DNA Repair Capacity Identified Those at High Risk for Non-melanoma Skin Cancer
• Study conducted among Puerto Ricans.
• DNA repair capacity assessment may predict skin cancer risk even at an early age.
• Non-melanoma skin cancer risk could be lowered by increasing DNA repair capacity.
MIAMI — DNA repair capacity (DRC) measurements effectively identified individuals who were at high risk for non-melanoma skin cancer, and may be a useful method to evaluate the efficacy of preventive therapies, according to study results presented at the Third AACR Conference on the Science of Cancer Health Disparities.
“Our study showed that persons with low DRC have three times greater likelihood of having non-melanoma skin cancer as compared to those with high DRC,” said Manuel Bayona, M.D., Ph.D., professor of the Public Health Program at the Ponce School of Medicine, Puerto Rico.
DRC is a complex cellular mechanism involving more than 200 proteins that is used to repair damage to DNA within cells. Bayona explained that DNA damage can be caused by exposure to solar ultraviolet light and other types of radiation, dietary factors and aging. DRC has been linked to several types of cancer development.
The researchers conducted a case-controlled study among participants in Puerto Rico to determine whether a reduced DRC was a risk factor for non-melanoma skin cancer.
After comparing DRC levels in 477 newly-diagnosed, non-melanoma skin cancer cases and 365 controls without cancer, they found that low DRC levels were strongly associated with non-melanoma skin cancer.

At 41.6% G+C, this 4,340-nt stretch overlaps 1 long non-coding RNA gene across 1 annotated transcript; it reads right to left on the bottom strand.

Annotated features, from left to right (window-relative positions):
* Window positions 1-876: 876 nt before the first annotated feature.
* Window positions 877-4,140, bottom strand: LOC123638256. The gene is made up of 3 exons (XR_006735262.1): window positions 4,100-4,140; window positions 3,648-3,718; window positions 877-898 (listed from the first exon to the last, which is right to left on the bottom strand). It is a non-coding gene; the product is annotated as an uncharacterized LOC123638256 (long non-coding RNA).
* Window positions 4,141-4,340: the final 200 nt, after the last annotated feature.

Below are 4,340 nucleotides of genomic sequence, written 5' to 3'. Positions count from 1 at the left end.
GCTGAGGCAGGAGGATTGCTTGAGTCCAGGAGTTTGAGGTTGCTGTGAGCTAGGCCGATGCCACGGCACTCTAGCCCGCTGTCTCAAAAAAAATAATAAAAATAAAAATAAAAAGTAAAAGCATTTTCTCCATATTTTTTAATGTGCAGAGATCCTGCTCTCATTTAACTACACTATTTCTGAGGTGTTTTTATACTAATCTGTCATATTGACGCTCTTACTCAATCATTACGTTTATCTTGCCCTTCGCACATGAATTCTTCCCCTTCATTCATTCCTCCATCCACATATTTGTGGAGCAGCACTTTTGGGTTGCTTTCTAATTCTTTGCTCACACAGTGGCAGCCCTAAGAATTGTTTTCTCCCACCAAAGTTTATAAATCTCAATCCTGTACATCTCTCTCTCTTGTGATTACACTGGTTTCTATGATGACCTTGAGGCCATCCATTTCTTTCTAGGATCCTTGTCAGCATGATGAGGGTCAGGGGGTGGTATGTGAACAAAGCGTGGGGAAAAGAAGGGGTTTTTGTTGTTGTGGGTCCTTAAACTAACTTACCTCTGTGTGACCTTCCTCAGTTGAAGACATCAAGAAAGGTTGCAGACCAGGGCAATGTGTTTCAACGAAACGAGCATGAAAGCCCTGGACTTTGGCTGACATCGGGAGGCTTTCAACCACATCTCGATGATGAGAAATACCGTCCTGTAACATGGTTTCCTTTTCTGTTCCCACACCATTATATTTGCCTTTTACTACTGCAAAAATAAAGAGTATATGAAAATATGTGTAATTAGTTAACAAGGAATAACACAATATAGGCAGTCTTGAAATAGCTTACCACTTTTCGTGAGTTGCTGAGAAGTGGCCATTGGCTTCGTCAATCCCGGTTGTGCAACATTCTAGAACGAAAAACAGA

Bayona and colleagues also studied key risk factors and their possible association with DRC as predictors for non-melanoma skin cancer:
• demographics (age, gender) and family history of non-melanoma skin cancer;
• skin, hair and eye color, and presence of freckles;
• occupational and recreational sun exposure;
• sunscreen use;
• cigarette smoking;
• vitamins, aspirin and calcium intake;
• DRC levels; and,
• dermatological information and other variables that could provide an estimate of non-melanoma skin cancer risk.
These findings in Puerto Rico are consistent with previous studies conducted elsewhere, according to the researchers. Additionally, participants who did not use sunblock, did not take aspirin and/or did not take multivitamin supplements regularly had increased odds of non-melanoma skin cancer.
“Doctors could use DRC levels to monitor how non-melanoma skin cancer risk decreases in individuals taking cancer preventive therapies,” he said.
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The mission of the American Association for Cancer Research is to prevent and cure cancer. Founded in 1907, the AACR is the world’s oldest and largest professional organization dedicated to advancing cancer research. The membership includes 32,000 basic, translational and clinical researchers; health care professionals; and cancer survivors and advocates in the United States and more than 90 other countries. The AACR marshals the full spectrum of expertise from the cancer community to accelerate progress in the prevention, diagnosis and treatment of cancer through high-quality scientific and educational programs. It funds innovative, meritorious research grants, research fellowships and career development awards. The AACR Annual Meeting attracts more than 18,000 participants who share the latest discoveries and developments in the field. Special Conferences throughout the year present novel data across a wide variety of topics in cancer research, treatment and patient care. The AACR publishes six major peer-reviewed journals: Cancer Research; Clinical Cancer Research; Molecular Cancer Therapeutics; Molecular Cancer Research; Cancer Epidemiology, Biomarkers & Prevention; and Cancer Prevention Research. The AACR also publishes CR, a magazine for cancer survivors and their families, patient advocates, physicians and scientists, providing a forum for sharing essential, evidence-based information and perspectives on progress in cancer research, survivorship and advocacy.
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